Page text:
This week BMW Group announced a partnership with Sila Nanotechnologies to develop and manufacture the next generation of lithium-ion batteries. The objective is to lower the cost of the electric vehicle battery pack by improving the energy density. To do this the current graphite graphite anode is replaced by silicon. BMW expects these batteries to be in use within the next five years.

Sila’s silicon anode can be mass produced and can be used in existing battery plants without any design changes. Sila is growing rapidly and forming a number of partnerships in both the automotive and general consumer sectors. Further, one of the major battery suppliers for both Apple and Samsung is Amperex Technology, which has provided funding to Sila.”

This is only the start for battery innovation, and further competition is on the horizon. BMW expects to have hydrogen fuel cell powered cars in production and on sale, by 2020. The advantages over electric vehicles include much longer range, very short refuelling times, all with zero local emissions.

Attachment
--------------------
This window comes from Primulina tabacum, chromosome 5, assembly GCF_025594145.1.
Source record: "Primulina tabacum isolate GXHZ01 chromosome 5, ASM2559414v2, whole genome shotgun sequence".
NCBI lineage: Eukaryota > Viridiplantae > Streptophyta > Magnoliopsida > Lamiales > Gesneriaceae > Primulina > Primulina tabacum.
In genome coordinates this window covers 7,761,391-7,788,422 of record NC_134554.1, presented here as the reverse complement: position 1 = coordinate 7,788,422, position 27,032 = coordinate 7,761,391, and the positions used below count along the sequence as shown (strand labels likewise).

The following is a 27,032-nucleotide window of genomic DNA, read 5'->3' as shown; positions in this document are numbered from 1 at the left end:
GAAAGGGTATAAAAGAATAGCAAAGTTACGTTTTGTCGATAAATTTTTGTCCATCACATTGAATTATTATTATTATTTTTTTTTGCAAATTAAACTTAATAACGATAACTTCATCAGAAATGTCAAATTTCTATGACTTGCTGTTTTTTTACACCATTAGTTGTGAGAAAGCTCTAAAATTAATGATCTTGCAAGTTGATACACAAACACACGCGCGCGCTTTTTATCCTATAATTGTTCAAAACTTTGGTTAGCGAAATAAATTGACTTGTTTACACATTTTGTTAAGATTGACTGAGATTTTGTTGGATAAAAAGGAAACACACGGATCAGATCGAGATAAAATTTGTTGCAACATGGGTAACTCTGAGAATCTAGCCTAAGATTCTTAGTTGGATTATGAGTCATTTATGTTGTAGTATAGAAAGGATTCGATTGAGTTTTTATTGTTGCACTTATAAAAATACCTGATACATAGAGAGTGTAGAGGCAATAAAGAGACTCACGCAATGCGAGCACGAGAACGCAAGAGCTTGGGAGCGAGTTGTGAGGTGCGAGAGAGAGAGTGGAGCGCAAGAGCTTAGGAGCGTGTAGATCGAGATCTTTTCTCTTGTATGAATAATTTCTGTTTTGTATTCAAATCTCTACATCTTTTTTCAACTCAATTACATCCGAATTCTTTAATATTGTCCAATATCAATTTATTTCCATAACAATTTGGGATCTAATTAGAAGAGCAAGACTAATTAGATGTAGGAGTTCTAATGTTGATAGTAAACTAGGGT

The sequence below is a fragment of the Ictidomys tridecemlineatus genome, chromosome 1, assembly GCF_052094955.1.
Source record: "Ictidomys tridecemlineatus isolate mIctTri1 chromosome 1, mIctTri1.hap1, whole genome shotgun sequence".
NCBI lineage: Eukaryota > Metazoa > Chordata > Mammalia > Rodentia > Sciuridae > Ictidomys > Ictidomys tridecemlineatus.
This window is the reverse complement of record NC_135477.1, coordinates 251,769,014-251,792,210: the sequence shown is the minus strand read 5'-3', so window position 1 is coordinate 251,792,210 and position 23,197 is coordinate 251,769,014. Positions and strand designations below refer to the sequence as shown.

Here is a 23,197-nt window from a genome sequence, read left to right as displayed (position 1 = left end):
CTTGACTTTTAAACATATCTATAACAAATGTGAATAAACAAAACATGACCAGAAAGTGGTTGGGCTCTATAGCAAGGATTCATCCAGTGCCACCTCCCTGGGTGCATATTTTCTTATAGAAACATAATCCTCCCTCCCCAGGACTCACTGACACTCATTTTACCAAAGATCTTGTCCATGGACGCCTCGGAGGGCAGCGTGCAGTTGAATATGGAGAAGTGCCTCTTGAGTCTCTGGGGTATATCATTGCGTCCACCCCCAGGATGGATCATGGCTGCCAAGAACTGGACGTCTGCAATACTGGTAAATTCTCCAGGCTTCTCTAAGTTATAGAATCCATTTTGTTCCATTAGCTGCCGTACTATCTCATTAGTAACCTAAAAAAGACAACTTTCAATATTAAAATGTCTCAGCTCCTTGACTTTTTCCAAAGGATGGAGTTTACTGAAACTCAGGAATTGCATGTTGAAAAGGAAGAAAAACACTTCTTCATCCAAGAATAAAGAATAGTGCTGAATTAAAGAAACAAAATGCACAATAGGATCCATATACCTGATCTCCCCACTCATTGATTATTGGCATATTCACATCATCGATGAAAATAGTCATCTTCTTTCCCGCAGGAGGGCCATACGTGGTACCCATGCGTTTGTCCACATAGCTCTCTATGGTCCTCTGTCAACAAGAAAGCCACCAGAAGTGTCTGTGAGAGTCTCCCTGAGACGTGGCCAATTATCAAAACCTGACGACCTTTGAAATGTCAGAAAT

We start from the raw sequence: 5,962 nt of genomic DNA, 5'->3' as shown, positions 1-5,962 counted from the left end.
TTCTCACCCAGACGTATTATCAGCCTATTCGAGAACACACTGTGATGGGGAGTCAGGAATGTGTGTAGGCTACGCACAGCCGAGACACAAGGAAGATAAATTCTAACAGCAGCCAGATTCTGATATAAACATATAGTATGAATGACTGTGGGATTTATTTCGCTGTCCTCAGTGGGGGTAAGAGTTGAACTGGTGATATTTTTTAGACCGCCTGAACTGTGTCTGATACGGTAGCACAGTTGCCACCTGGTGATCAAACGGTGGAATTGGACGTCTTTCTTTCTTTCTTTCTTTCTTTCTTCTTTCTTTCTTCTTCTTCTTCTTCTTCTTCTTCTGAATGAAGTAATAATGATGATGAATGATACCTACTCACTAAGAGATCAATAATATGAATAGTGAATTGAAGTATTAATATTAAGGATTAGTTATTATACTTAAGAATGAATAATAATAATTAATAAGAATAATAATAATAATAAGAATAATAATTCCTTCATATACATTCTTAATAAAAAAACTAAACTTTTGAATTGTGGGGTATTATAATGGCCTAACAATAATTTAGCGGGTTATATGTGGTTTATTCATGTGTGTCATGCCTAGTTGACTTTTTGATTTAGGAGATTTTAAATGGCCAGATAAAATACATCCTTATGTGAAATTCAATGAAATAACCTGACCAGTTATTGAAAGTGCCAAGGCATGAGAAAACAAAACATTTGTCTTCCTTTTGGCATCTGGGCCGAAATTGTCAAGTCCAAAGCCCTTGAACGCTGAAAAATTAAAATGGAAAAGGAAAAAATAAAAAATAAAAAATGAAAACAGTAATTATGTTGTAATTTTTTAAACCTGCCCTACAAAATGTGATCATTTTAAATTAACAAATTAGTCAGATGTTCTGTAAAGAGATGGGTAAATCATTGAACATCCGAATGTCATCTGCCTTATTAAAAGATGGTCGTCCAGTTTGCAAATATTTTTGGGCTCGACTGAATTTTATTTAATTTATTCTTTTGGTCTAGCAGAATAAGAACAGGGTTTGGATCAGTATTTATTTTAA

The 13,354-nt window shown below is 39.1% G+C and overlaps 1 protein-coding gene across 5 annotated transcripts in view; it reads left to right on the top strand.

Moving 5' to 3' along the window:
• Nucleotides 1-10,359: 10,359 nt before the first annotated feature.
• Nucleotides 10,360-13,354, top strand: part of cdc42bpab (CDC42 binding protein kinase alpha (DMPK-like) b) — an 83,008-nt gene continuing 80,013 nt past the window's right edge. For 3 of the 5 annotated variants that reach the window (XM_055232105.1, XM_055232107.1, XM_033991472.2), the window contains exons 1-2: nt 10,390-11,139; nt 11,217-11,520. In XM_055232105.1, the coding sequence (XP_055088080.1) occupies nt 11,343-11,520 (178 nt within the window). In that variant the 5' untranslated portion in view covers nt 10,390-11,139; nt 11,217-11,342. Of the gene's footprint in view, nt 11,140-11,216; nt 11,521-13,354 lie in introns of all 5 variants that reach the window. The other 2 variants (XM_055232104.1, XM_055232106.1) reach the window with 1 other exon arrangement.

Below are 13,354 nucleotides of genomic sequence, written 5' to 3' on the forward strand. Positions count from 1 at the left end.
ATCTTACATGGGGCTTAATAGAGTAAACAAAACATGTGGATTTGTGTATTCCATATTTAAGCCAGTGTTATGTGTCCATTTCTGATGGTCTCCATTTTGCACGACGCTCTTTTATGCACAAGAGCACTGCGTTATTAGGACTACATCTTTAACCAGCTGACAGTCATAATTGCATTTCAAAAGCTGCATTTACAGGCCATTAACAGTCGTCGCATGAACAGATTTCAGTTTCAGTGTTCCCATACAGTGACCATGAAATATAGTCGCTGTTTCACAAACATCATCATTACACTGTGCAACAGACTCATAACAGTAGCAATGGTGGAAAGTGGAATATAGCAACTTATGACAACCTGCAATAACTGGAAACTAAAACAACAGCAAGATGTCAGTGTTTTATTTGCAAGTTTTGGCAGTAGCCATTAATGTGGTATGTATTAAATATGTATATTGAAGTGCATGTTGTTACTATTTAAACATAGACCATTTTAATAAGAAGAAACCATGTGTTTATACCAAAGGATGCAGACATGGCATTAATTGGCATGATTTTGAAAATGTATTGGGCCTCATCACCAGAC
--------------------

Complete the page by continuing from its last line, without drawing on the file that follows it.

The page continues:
The current hype over exploding demand for battery materials such as lithium, cobalt and graphite appears rather overdone. There is currently little demand for electric vehicles, except where government-mandated, such as in China. Competition from fuel cell vehicles will also hurt demand.

If you are invested in the battery materials space, keep a close watch on trends in battery technology and on the competition to EV’s.